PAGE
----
here’s an alternate universe in which Bruce Wayne is poor and I have my shit together. Without money, there’s no Batman; no Batmobile, no Batcave, no utility belts, much less a cool butler and a trusted sidekick. Without Batman, there’s no crimefighting, no hot vigilante action, no pensive brooding on the rooftops of Gotham. In this universe, Bruce Wayne drinks alone in his trailer home in Arkansas.

Bruce has one friend, me. He calls me in the middle of the night.

“Hey, it’s Bruce. Can you come get me? I’m feeling real low.”

I can tell by the sound of his voice that he’s been dumped again. In this universe, Bruce Wayne ain’t that lucky in love.

I pull up outside his trailer in my convertible ‘63 Lincoln Continental. In this universe, Kennedy wasn’t shot that day in Dallas when he rode in a car just like it.

Bruce makes his way inside the car, reeking of whiskey and cigarettes.
“She’s gone,” he says. “Can you stop by the store?”

When we get to the store, Bruce hobbles in. His knees and feet have seen better days. He’s got a couple of vertebrae in his lower back that cracked and healed poorly that gives him constant pain. He has chronic headaches that the VA hospital won’t do anything about, they say it’s psychosomatic.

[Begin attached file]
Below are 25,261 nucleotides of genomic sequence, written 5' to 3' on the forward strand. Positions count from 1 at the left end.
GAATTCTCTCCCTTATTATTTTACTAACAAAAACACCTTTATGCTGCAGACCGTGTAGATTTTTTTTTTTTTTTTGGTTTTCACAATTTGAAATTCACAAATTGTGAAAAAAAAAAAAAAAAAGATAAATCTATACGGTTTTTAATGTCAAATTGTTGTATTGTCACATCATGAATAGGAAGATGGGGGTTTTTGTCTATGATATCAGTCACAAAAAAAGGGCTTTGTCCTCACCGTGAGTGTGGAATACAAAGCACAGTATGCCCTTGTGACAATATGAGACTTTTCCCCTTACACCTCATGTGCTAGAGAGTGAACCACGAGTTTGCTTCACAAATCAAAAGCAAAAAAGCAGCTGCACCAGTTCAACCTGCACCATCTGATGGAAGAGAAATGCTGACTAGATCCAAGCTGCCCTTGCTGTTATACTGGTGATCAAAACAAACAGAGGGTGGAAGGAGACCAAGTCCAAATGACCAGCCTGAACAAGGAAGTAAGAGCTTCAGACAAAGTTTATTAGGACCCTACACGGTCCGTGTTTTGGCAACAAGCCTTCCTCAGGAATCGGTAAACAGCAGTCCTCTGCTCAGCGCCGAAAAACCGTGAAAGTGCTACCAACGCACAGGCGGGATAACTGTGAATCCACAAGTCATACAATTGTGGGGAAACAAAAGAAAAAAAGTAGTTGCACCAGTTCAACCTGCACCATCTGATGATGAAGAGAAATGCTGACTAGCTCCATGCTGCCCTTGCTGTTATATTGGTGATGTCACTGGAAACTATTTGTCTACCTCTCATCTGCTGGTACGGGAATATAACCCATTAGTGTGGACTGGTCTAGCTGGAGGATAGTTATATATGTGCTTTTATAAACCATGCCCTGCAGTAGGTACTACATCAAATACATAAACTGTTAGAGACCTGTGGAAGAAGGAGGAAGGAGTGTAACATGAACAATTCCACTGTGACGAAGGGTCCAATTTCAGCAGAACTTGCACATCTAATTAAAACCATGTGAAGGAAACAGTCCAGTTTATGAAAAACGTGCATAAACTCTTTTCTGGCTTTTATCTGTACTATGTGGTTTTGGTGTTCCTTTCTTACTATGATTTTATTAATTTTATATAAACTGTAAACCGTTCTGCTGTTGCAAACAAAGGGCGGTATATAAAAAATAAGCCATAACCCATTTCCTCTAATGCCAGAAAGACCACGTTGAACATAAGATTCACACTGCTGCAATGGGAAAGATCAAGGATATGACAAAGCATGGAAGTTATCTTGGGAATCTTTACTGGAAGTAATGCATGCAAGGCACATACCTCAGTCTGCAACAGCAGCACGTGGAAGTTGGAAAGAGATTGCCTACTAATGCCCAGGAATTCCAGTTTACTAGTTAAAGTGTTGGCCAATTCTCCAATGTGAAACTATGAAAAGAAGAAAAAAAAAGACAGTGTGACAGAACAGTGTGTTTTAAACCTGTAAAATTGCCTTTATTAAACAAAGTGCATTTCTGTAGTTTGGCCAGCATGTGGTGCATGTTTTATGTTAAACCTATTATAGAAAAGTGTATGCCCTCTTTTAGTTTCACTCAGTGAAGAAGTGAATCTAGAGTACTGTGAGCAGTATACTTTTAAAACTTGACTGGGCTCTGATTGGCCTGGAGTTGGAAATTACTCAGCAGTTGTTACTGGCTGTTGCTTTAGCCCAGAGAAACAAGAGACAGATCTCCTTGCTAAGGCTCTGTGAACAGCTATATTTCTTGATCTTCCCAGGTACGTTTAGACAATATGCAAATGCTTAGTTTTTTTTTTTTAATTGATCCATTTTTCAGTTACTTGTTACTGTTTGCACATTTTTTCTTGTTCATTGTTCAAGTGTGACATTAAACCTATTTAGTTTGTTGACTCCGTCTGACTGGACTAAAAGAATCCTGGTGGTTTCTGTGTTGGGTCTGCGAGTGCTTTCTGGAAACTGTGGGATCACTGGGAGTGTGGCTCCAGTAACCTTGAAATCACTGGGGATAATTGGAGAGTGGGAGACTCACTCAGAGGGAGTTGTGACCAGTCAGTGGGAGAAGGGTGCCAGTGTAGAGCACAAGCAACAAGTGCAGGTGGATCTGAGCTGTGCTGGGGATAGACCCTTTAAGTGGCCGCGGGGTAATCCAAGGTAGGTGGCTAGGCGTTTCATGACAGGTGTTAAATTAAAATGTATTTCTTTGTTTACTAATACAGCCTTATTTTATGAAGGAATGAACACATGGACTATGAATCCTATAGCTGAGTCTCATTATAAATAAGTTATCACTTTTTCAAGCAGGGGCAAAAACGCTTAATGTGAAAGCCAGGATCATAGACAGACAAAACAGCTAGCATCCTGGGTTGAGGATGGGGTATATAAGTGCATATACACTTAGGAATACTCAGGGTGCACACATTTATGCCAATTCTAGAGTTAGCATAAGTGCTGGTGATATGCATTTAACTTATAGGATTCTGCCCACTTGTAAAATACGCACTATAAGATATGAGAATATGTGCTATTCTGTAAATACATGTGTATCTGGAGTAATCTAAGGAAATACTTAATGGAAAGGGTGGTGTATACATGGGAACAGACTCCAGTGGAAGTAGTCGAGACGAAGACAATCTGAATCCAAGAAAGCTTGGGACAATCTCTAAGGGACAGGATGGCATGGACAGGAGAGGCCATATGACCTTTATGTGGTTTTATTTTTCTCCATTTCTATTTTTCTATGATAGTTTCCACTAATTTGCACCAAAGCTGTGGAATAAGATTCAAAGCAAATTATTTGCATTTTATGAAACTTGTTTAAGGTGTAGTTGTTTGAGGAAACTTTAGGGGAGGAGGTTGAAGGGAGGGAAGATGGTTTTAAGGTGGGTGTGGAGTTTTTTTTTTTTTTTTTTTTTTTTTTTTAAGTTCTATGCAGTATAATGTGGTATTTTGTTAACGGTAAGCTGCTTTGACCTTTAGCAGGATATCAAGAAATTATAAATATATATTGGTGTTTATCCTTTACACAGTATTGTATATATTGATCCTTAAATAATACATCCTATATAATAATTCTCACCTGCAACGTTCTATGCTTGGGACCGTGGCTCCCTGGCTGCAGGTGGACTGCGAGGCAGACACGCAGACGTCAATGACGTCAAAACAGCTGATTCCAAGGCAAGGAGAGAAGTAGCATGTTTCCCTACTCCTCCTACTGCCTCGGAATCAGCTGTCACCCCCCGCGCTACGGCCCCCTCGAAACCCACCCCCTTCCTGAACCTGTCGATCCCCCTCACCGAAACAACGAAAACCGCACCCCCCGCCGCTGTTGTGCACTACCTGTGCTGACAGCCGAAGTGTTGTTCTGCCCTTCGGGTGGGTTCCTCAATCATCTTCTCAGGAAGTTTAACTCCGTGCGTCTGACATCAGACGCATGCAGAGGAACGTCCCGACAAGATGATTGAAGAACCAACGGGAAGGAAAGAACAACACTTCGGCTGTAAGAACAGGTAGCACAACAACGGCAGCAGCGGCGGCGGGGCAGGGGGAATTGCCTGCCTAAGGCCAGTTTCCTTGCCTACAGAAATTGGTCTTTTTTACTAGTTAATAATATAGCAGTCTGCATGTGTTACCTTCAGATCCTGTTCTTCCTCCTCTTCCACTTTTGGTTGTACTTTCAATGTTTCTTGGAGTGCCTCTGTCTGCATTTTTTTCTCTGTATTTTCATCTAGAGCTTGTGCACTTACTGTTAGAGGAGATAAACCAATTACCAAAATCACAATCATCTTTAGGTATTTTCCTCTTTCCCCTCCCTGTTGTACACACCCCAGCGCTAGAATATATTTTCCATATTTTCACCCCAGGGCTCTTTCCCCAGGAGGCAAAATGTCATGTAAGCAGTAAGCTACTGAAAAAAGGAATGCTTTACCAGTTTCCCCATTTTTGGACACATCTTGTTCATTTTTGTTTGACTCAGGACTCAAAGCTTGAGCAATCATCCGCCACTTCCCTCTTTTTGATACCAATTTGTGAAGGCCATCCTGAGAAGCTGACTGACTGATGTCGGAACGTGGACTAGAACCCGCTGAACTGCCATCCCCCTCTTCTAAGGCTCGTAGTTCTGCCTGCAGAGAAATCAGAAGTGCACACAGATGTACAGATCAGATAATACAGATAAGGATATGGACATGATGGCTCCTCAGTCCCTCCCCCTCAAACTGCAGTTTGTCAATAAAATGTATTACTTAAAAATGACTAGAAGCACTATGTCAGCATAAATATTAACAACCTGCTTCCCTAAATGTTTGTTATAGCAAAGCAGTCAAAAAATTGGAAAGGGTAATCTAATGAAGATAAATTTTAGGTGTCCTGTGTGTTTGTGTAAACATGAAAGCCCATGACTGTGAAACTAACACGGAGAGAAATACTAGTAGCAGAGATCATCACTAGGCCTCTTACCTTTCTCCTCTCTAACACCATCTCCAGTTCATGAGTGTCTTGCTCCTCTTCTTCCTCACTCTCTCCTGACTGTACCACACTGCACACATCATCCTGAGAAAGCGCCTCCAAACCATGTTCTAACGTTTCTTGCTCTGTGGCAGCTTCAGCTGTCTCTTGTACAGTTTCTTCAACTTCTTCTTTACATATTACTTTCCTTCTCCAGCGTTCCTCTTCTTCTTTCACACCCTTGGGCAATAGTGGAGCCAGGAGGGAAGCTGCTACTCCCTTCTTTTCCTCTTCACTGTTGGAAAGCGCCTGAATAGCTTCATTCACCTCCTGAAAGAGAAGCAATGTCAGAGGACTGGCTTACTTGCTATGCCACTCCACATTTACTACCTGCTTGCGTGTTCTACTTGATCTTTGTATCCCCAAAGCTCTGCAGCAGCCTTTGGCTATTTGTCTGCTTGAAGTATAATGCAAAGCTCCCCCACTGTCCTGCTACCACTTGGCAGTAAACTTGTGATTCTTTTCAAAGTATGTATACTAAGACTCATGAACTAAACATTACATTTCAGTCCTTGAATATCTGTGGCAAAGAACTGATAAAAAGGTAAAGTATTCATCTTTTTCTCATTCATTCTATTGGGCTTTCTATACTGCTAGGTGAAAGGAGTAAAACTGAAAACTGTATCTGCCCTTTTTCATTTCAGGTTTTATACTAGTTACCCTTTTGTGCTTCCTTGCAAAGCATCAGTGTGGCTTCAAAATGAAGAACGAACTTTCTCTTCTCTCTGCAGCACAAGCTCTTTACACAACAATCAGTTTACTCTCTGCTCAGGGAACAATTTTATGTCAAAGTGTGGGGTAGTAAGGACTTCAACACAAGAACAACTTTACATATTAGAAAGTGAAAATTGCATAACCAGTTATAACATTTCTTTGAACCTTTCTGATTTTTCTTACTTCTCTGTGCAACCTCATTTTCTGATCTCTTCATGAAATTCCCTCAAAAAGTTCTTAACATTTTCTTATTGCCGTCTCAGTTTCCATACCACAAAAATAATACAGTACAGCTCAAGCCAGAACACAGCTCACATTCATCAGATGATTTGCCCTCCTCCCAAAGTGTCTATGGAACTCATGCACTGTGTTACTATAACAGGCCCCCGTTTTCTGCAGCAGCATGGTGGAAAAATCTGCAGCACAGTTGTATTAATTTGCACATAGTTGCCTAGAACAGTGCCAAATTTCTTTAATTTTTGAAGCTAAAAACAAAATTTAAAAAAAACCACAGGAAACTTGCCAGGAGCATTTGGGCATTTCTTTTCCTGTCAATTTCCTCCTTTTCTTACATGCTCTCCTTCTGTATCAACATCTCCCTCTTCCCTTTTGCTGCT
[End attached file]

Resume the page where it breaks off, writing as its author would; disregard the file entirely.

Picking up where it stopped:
I buy Bruce another bottle of whiskey and go back to my place. I know that he probably doesn’t want to talk. He just doesn’t want to be alone. I turn on the TV and we watch as he drinks. We watch The Tonight Show with Lenny Bruce. Tonight’s guest is Andy Kaufman.

He’s asleep by the time Late Night with Bill Hicks comes on. During the guest bit when Richard Pryor’s talking about the cure for Multiple Sclerosis I hear Bruce talking, unawake, but not rested. Bruce talks in his sleep and I would let him but when he starts screaming it’s not fucking right, it’s not fucking right, it’s not fucking right, I have to wake him.

When he finally realizes he’s awake, he instinctively moves for the whiskey. He’s shaking so hard he can’t pour it, so he drinks it right out of the bottle.

I sit next to him and hold him close to me.

“It’s okay, Bruce,” I reassure him, “There’s another universe out there in which everyone loves you. You symbolize justice in human form. Children read about you in comic books, adults make movies about you, and you recover from all your injuries.”

Bruce exhales loudly and looks up.

“And this in this other universe,” he asks, “What are you?”

“Bruce,” I say, “Don’t you concern yourself with that.”